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Thursday, July 18, 2002
- Ramblings on James -
Not a great week when it comes to keeping this thing updated.

I'm reading James right now and trying to outline it into a more logical fashion - I don't know if I'm being dense or if the flow of information is slightly confusing. (The outline can be found
here .)

Right now, I am just writing out my preliminary ideas, which will not be well researched. My first goal is to process the book. After this I will go back to the beginning and begin to chew on things.

It seems like the first chapter contains three themes besides the opening greeting: endurance through trials, an explanation the "why" of trials, and how a believer is supposed to live (This continues into chapter two, so I won't go into this during this post).

The main gist of the first theme is that we should suffer our trials joyfully for two reasons: (1) the trials produce endurance and (2) by enduring our earthly trials, we will be made complete and will one day be rewarded with the crown of life. I don't think this means to be a sort of transcendentalist philosophy (perfect yourself and find reward) - instead, I think James is exhorting us to look beyond all the things that surround us daily. Similar to his warnings to both the rich and the poor to think neither to highly or lowly of ourselves, I think the main point here - though not stated implicitly - is to keep our eyes firmly focused on the now empty cross and that the rest of our lives should become secondary to this one hope. James even begins the letter by declaring himself a "bond-servant of God and of the Lord Jesus Christ" just to prove the point.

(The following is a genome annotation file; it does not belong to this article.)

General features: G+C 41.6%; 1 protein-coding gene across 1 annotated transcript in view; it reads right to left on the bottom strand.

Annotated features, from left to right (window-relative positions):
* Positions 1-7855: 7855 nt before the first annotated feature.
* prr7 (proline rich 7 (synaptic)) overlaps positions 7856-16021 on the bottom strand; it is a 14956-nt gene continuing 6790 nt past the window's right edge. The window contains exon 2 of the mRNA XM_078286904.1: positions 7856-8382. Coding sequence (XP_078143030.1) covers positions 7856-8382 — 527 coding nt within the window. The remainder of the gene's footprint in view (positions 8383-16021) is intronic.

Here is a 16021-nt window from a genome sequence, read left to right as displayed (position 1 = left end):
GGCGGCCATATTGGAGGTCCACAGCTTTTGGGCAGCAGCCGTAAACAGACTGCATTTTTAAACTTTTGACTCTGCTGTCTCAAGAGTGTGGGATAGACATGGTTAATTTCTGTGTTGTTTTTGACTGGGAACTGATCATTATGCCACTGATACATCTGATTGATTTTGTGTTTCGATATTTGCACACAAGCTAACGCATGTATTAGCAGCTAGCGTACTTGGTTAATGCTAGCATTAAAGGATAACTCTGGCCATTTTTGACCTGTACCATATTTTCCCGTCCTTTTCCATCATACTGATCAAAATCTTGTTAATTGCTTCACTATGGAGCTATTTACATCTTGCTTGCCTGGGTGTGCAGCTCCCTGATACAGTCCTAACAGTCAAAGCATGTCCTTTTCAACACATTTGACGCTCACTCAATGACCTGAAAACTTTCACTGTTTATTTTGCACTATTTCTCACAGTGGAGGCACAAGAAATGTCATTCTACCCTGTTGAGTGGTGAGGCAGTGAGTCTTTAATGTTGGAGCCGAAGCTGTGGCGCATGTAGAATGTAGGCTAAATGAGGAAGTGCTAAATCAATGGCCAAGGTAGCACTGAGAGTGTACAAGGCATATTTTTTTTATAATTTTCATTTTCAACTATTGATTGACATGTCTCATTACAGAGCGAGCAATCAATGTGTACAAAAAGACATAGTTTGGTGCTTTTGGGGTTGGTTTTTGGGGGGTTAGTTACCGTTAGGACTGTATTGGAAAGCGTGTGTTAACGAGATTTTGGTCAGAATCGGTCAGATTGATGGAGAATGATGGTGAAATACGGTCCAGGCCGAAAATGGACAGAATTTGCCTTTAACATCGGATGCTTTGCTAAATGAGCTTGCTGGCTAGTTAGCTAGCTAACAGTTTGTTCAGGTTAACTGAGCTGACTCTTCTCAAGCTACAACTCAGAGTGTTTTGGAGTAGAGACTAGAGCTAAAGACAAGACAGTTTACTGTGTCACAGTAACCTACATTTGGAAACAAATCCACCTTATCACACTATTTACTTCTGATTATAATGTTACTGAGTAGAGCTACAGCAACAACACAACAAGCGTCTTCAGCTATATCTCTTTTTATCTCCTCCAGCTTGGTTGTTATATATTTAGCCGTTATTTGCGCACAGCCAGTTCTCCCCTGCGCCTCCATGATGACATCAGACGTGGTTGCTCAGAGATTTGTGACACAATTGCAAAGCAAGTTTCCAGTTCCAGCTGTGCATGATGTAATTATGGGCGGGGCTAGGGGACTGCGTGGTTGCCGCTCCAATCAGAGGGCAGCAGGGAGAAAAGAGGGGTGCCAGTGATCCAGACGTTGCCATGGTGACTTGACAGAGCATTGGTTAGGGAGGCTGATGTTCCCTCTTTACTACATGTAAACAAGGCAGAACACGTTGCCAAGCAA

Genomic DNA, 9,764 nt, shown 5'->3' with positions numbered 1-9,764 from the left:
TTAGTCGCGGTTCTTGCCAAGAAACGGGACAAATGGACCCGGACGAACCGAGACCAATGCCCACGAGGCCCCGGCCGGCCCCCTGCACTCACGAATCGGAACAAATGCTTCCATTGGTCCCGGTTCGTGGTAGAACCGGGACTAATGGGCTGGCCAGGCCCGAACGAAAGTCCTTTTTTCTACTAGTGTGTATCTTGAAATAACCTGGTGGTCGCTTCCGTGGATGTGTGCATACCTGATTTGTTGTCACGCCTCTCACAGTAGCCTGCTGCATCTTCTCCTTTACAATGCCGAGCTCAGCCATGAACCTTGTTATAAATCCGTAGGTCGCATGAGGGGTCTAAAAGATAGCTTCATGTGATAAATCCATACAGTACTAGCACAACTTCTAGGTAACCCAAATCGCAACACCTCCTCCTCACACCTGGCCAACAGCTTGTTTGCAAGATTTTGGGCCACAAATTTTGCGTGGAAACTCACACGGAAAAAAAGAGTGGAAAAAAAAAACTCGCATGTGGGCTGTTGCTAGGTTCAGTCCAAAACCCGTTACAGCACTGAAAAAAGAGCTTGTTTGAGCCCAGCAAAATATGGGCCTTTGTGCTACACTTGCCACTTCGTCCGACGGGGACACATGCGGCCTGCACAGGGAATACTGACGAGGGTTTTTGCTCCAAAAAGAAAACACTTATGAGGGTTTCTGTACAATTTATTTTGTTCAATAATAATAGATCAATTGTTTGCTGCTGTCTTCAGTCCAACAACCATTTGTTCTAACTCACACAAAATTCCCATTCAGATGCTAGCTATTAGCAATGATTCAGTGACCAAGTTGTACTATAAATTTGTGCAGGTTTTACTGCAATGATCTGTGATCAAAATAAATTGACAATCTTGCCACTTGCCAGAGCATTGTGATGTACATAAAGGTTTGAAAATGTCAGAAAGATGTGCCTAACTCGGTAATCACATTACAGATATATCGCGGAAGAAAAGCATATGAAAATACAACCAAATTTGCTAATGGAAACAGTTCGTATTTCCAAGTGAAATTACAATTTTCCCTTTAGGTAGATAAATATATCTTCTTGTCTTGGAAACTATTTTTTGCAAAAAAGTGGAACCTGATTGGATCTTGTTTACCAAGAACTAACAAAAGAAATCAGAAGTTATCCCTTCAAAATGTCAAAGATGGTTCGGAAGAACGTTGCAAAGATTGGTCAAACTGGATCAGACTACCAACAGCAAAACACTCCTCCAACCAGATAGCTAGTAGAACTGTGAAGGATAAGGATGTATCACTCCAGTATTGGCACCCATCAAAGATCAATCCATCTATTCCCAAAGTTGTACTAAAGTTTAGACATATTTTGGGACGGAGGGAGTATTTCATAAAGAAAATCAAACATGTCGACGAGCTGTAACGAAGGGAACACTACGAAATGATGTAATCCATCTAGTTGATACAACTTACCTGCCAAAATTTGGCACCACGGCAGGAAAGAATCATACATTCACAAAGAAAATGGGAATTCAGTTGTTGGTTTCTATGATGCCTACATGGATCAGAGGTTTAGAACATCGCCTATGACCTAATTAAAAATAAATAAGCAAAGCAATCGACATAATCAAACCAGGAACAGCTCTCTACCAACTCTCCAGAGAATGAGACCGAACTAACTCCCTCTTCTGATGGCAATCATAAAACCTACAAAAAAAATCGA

Next, James goes into a second theme of defining where these trials originate so that we would not be foolish and blame God for causing us to suffer mercilessly. Things tempt us and then we find these things to be more attractive than our Redeemer who has drawn us to himself and then we fall once again into sin. It is our own undoing. On the other hand, God the Father constantly gives us good and perfect gifts - though this may by providing for our needs for or by disciplining us, joyful gifts or painful gifts, it is all done unselfishly for our own good so that we would be a "first fruit" among the rest of creation.

This is all I plan to go into today. I post the next section as soon as I work it out.


posted by Jamie 1:12 PM

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